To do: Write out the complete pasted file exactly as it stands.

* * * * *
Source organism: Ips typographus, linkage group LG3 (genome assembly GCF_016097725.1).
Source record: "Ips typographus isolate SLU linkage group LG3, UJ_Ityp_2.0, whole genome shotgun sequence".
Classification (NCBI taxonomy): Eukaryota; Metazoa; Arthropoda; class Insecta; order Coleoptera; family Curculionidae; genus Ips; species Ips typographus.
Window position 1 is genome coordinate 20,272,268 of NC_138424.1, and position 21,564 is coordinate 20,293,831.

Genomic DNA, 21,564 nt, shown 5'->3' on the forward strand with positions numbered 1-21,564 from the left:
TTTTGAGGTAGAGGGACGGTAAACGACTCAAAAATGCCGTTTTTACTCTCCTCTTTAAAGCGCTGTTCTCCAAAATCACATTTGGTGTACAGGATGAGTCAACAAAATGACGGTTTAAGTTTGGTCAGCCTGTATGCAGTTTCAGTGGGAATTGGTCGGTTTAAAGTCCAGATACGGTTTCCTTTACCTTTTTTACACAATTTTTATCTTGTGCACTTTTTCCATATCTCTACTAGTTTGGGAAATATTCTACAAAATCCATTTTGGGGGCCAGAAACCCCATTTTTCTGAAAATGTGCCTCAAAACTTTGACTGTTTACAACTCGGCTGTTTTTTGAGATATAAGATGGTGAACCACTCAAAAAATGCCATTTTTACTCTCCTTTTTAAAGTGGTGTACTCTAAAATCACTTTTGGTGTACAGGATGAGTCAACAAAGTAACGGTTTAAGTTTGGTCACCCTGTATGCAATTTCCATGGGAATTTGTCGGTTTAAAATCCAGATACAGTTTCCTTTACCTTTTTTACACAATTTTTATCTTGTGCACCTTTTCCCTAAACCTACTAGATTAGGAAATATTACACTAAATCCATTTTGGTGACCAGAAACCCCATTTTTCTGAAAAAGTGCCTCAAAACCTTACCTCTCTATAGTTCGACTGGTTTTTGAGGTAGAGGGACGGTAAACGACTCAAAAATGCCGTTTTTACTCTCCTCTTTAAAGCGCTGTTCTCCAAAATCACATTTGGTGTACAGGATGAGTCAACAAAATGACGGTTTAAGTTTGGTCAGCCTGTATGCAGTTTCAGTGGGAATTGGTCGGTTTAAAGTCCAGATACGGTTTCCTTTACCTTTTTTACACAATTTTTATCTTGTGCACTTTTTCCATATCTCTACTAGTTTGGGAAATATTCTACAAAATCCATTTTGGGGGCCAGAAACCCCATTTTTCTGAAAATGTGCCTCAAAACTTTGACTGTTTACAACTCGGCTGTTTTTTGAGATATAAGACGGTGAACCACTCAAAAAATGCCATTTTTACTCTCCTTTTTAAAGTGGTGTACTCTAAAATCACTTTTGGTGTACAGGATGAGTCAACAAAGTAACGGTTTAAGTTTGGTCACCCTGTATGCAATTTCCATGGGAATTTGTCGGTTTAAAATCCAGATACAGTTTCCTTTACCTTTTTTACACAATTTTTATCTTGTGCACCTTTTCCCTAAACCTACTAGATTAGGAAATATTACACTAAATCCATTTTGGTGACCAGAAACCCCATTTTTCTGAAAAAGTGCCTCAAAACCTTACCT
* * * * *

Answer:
Source organism: Ips typographus, linkage group LG3 (genome assembly GCF_016097725.1).
Source record: "Ips typographus isolate SLU linkage group LG3, UJ_Ityp_2.0, whole genome shotgun sequence".
Classification (NCBI taxonomy): Eukaryota; Metazoa; Arthropoda; class Insecta; order Coleoptera; family Curculionidae; genus Ips; species Ips typographus.
Window position 1 is genome coordinate 20,272,268 of NC_138424.1, and position 21,564 is coordinate 20,293,831.

Genomic DNA, 21,564 nt, shown 5'->3' on the forward strand with positions numbered 1-21,564 from the left:
TTTTGAGGTAGAGGGACGGTAAACGACTCAAAAATGCCGTTTTTACTCTCCTCTTTAAAGCGCTGTTCTCCAAAATCACATTTGGTGTACAGGATGAGTCAACAAAATGACGGTTTAAGTTTGGTCAGCCTGTATGCAGTTTCAGTGGGAATTGGTCGGTTTAAAGTCCAGATACGGTTTCCTTTACCTTTTTTACACAATTTTTATCTTGTGCACTTTTTCCATATCTCTACTAGTTTGGGAAATATTCTACAAAATCCATTTTGGGGGCCAGAAACCCCATTTTTCTGAAAATGTGCCTCAAAACTTTGACTGTTTACAACTCGGCTGTTTTTTGAGATATAAGATGGTGAACCACTCAAAAAATGCCATTTTTACTCTCCTTTTTAAAGTGGTGTACTCTAAAATCACTTTTGGTGTACAGGATGAGTCAACAAAGTAACGGTTTAAGTTTGGTCACCCTGTATGCAATTTCCATGGGAATTTGTCGGTTTAAAATCCAGATACAGTTTCCTTTACCTTTTTTACACAATTTTTATCTTGTGCACCTTTTCCCTAAACCTACTAGATTAGGAAATATTACACTAAATCCATTTTGGTGACCAGAAACCCCATTTTTCTGAAAAAGTGCCTCAAAACCTTACCTCTCTATAGTTCGACTGGTTTTTGAGGTAGAGGGACGGTAAACGACTCAAAAATGCCGTTTTTACTCTCCTCTTTAAAGCGCTGTTCTCCAAAATCACATTTGGTGTACAGGATGAGTCAACAAAATGACGGTTTAAGTTTGGTCAGCCTGTATGCAGTTTCAGTGGGAATTGGTCGGTTTAAAGTCCAGATACGGTTTCCTTTACCTTTTTTACACAATTTTTATCTTGTGCACTTTTTCCATATCTCTACTAGTTTGGGAAATATTCTACAAAATCCATTTTGGGGGCCAGAAACCCCATTTTTCTGAAAATGTGCCTCAAAACTTTGACTGTTTACAACTCGGCTGTTTTTTGAGATATAAGACGGTGAACCACTCAAAAAATGCCATTTTTACTCTCCTTTTTAAAGTGGTGTACTCTAAAATCACTTTTGGTGTACAGGATGAGTCAACAAAGTAACGGTTTAAGTTTGGTCACCCTGTATGCAATTTCCATGGGAATTTGTCGGTTTAAAATCCAGATACAGTTTCCTTTACCTTTTTTACACAATTTTTATCTTGTGCACCTTTTCCCTAAACCTACTAGATTAGGAAATATTACACTAAATCCATTTTGGTGACCAGAAACCCCATTTTTCTGAAAAAGTGCCTCAAAACCTTACCT